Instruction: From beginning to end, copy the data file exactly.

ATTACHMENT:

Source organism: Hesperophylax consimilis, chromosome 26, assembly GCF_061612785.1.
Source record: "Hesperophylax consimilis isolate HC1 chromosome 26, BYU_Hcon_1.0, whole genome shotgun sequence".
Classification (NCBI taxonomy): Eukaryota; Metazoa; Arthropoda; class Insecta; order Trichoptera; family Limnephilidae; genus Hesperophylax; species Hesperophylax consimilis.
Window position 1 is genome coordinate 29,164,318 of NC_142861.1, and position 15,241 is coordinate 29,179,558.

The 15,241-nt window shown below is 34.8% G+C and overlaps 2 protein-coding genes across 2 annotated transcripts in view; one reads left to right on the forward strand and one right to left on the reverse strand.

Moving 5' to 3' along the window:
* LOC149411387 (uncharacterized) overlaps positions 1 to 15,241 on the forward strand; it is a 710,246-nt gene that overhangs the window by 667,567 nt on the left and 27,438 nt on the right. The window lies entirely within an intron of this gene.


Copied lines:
Source organism: Hesperophylax consimilis, chromosome 26, assembly GCF_061612785.1.
Source record: "Hesperophylax consimilis isolate HC1 chromosome 26, BYU_Hcon_1.0, whole genome shotgun sequence".
Classification (NCBI taxonomy): Eukaryota; Metazoa; Arthropoda; class Insecta; order Trichoptera; family Limnephilidae; genus Hesperophylax; species Hesperophylax consimilis.
Window position 1 is genome coordinate 29,164,318 of NC_142861.1, and position 15,241 is coordinate 29,179,558.

The 15,241-nt window shown below is 34.8% G+C and overlaps 2 protein-coding genes across 2 annotated transcripts in view; one reads left to right on the forward strand and one right to left on the reverse strand.

Moving 5' to 3' along the window:
* LOC149411387 (uncharacterized) overlaps positions 1 to 15,241 on the forward strand; it is a 710,246-nt gene that overhangs the window by 667,567 nt on the left and 27,438 nt on the right. The window lies entirely within an intron of this gene.